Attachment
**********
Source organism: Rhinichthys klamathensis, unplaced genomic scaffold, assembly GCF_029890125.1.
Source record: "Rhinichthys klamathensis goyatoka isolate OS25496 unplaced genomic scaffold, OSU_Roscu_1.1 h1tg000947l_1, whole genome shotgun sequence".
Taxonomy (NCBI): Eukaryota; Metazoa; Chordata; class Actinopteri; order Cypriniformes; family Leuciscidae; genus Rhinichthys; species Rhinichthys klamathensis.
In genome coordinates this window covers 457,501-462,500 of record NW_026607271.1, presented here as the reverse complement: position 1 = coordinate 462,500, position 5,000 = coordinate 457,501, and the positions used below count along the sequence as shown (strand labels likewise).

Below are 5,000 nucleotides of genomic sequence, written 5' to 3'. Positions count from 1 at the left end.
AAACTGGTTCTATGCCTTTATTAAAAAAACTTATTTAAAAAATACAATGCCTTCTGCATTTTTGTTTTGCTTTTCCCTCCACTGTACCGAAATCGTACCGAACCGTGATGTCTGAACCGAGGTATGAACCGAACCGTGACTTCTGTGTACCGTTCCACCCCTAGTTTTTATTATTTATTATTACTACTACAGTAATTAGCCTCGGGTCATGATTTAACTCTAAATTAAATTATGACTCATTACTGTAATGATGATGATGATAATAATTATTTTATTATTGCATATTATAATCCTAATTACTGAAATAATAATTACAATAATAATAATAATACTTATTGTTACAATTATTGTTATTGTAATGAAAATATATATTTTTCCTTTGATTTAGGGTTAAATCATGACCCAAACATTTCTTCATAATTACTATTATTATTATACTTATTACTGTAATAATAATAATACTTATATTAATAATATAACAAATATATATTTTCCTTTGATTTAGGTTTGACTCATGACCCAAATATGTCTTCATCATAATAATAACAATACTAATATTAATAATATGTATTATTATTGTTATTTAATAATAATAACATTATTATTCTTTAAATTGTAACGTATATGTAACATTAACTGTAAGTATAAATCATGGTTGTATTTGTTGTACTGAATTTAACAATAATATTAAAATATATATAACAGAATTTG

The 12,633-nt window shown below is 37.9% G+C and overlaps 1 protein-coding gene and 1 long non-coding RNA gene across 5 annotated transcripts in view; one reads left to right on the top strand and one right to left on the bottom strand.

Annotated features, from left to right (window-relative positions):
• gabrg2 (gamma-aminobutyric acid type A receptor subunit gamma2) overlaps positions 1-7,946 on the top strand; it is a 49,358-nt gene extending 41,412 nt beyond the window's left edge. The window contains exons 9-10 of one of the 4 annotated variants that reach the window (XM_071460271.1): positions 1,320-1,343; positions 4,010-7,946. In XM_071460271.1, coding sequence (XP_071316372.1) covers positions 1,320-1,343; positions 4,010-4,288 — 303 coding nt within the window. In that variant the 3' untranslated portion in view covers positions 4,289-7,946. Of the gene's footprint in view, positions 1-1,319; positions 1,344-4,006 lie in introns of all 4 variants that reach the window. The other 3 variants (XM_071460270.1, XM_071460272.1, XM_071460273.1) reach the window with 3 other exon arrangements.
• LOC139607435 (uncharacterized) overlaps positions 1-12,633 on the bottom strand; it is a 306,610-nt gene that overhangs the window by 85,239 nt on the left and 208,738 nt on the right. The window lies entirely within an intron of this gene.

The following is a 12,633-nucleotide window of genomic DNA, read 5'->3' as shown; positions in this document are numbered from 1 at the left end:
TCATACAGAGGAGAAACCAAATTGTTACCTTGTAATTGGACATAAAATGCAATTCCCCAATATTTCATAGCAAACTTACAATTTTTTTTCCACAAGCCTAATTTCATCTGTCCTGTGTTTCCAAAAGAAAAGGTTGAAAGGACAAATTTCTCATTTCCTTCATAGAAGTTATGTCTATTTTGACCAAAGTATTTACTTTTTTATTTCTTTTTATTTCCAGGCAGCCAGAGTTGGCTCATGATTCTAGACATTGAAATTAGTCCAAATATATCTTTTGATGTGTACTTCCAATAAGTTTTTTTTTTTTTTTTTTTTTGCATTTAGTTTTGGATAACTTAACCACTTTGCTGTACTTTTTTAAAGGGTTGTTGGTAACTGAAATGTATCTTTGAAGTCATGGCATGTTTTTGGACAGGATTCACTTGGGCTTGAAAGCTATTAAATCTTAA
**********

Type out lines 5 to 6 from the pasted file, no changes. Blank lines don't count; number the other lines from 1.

Below are 5,000 nucleotides of genomic sequence, written 5' to 3'. Positions count from 1 at the left end.
AAACTGGTTCTATGCCTTTATTAAAAAAACTTATTTAAAAAATACAATGCCTTCTGCATTTTTGTTTTGCTTTTCCCTCCACTGTACCGAAATCGTACCGAACCGTGATGTCTGAACCGAGGTATGAACCGAACCGTGACTTCTGTGTACCGTTCCACCCCTAGTTTTTATTATTTATTATTACTACTACAGTAATTAGCCTCGGGTCATGATTTAACTCTAAATTAAATTATGACTCATTACTGTAATGATGATGATGATAATAATTATTTTATTATTGCATATTATAATCCTAATTACTGAAATAATAATTACAATAATAATAATAATACTTATTGTTACAATTATTGTTATTGTAATGAAAATATATATTTTTCCTTTGATTTAGGGTTAAATCATGACCCAAACATTTCTTCATAATTACTATTATTATTATACTTATTACTGTAATAATAATAATACTTATATTAATAATATAACAAATATATATTTTCCTTTGATTTAGGTTTGACTCATGACCCAAATATGTCTTCATCATAATAATAACAATACTAATATTAATAATATGTATTATTATTGTTATTTAATAATAATAACATTATTATTCTTTAAATTGTAACGTATATGTAACATTAACTGTAAGTATAAATCATGGTTGTATTTGTTGTACTGAATTTAACAATAATATTAAAATATATATAACAGAATTTG